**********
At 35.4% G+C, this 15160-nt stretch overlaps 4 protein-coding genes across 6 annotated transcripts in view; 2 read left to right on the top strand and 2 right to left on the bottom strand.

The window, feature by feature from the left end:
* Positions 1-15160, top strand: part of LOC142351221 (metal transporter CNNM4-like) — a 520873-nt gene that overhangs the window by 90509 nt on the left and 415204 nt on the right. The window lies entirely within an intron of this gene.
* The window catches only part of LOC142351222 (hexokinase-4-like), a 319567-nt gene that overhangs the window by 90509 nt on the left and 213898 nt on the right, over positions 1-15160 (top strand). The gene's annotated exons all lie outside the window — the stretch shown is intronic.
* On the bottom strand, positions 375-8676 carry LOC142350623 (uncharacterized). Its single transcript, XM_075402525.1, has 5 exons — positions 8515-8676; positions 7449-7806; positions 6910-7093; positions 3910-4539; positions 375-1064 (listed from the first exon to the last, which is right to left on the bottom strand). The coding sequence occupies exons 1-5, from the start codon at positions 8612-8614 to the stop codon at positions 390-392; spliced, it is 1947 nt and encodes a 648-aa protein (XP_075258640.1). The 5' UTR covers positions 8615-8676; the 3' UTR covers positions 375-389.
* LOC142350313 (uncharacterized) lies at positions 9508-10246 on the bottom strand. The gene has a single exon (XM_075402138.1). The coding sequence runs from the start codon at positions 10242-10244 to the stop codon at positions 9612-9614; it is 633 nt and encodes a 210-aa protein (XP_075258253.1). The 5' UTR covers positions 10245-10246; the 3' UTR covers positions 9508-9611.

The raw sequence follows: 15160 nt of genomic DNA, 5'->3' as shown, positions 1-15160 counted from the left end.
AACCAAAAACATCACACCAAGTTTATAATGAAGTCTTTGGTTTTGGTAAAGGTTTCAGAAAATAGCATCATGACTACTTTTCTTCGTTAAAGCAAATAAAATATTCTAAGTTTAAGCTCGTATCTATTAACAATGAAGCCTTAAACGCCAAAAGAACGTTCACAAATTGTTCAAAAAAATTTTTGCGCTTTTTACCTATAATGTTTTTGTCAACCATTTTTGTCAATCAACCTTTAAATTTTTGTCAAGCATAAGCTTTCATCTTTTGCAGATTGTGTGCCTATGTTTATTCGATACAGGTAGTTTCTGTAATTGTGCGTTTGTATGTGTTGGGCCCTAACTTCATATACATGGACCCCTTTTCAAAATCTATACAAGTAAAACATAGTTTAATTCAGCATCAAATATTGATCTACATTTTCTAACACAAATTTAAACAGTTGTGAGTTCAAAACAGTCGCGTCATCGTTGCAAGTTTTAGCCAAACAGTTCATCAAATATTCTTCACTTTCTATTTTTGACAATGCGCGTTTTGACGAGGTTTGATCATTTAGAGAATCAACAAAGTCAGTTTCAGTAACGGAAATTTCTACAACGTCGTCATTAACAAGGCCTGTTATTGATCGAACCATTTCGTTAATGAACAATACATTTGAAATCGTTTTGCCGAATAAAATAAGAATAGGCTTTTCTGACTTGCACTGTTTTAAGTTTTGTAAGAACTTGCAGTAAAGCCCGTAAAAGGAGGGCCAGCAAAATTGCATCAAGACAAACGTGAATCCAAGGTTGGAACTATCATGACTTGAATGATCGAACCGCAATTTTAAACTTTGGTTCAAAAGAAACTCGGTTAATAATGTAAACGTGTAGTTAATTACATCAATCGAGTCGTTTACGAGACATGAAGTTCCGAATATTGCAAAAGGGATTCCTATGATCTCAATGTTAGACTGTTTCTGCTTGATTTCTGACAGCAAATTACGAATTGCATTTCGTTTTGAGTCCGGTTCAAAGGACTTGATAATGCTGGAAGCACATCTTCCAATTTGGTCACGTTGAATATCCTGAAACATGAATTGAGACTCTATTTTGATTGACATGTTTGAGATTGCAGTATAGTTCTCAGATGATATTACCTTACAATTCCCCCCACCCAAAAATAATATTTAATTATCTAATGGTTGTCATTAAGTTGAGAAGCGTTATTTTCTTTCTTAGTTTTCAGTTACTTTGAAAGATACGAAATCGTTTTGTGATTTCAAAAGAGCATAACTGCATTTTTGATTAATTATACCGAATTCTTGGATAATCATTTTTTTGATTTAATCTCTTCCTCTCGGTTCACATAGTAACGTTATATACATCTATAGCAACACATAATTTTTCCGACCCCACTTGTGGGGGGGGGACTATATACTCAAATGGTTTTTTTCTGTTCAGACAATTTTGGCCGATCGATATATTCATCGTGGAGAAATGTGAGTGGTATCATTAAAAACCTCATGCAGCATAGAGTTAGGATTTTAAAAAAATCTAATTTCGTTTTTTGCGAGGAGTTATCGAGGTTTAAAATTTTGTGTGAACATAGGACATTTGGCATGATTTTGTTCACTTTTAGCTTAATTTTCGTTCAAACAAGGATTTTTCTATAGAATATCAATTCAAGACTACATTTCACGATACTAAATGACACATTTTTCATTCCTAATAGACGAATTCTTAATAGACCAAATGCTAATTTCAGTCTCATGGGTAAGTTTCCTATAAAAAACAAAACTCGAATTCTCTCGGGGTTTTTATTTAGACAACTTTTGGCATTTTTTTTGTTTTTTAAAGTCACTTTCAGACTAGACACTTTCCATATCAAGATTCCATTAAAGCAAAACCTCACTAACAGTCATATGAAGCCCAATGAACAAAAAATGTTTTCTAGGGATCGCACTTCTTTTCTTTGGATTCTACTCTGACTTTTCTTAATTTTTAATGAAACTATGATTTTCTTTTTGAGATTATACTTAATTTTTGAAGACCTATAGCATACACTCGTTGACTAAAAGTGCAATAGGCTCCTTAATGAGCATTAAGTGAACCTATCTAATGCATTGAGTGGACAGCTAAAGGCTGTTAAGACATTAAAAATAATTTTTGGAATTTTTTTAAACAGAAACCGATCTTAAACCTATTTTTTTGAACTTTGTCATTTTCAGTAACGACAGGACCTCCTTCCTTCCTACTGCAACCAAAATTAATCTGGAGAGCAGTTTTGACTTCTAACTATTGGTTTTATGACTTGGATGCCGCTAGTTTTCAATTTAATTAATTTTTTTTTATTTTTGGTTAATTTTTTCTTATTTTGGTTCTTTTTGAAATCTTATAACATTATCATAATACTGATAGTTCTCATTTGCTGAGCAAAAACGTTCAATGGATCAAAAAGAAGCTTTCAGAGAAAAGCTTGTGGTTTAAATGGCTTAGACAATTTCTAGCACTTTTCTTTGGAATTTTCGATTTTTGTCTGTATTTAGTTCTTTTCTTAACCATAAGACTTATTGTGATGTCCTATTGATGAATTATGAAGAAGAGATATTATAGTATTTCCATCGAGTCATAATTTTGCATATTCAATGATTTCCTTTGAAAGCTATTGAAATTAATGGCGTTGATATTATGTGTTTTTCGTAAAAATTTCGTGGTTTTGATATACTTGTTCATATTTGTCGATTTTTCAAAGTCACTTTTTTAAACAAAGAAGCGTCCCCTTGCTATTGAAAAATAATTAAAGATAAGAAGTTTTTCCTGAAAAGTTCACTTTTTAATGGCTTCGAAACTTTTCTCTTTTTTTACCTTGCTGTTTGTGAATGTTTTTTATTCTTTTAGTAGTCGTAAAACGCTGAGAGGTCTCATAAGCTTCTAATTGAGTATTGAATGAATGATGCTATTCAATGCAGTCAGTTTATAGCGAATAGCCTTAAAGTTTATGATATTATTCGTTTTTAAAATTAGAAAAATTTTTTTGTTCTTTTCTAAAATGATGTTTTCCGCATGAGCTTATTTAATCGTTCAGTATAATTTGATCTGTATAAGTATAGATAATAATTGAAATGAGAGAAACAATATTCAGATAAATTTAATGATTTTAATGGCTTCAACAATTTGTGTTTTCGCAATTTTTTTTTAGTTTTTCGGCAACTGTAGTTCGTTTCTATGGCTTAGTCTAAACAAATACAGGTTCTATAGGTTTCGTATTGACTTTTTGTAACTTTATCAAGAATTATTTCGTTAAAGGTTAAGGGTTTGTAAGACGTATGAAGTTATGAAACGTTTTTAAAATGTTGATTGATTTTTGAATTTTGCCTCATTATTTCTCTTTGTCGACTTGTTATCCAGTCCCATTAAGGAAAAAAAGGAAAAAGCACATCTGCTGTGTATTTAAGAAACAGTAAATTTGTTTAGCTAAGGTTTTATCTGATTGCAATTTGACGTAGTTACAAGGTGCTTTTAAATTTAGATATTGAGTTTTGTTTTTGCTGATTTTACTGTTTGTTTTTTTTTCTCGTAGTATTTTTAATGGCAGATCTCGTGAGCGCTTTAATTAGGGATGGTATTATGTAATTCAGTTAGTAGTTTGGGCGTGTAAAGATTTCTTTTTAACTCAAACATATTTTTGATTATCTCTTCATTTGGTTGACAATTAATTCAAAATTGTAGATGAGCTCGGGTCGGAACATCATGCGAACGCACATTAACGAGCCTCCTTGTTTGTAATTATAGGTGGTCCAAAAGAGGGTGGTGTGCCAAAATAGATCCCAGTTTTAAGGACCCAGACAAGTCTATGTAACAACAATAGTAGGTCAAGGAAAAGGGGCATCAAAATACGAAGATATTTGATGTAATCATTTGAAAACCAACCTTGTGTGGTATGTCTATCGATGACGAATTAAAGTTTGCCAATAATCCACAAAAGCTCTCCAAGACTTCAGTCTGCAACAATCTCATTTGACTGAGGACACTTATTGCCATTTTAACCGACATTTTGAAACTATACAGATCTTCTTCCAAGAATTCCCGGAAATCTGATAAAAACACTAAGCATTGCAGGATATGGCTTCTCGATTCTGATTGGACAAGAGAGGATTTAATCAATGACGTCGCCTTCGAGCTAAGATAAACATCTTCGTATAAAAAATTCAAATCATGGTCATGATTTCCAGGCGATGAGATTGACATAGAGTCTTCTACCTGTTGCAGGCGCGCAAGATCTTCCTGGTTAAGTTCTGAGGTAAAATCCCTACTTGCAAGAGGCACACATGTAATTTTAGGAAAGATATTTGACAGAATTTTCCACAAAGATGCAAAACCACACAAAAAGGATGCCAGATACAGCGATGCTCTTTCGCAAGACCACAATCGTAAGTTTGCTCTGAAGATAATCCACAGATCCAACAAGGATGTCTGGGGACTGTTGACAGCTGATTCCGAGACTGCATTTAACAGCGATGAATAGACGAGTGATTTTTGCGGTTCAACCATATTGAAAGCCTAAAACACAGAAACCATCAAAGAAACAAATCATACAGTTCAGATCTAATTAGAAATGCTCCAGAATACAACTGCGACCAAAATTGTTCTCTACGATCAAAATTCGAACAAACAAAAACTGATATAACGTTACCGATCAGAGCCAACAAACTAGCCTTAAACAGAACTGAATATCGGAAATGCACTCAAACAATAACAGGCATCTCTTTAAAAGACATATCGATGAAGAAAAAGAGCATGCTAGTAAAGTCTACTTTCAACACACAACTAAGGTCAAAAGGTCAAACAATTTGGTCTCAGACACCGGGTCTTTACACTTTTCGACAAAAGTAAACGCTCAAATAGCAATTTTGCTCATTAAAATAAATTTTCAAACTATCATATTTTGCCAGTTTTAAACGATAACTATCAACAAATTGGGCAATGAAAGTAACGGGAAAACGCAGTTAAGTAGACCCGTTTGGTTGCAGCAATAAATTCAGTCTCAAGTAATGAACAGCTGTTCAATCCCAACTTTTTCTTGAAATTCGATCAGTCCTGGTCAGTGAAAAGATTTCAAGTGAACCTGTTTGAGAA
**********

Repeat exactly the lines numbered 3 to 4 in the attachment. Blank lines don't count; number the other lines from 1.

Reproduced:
* Positions 1-15160, top strand: part of LOC142351221 (metal transporter CNNM4-like) — a 520873-nt gene that overhangs the window by 90509 nt on the left and 415204 nt on the right. The window lies entirely within an intron of this gene.
* The window catches only part of LOC142351222 (hexokinase-4-like), a 319567-nt gene that overhangs the window by 90509 nt on the left and 213898 nt on the right, over positions 1-15160 (top strand). The gene's annotated exons all lie outside the window — the stretch shown is intronic.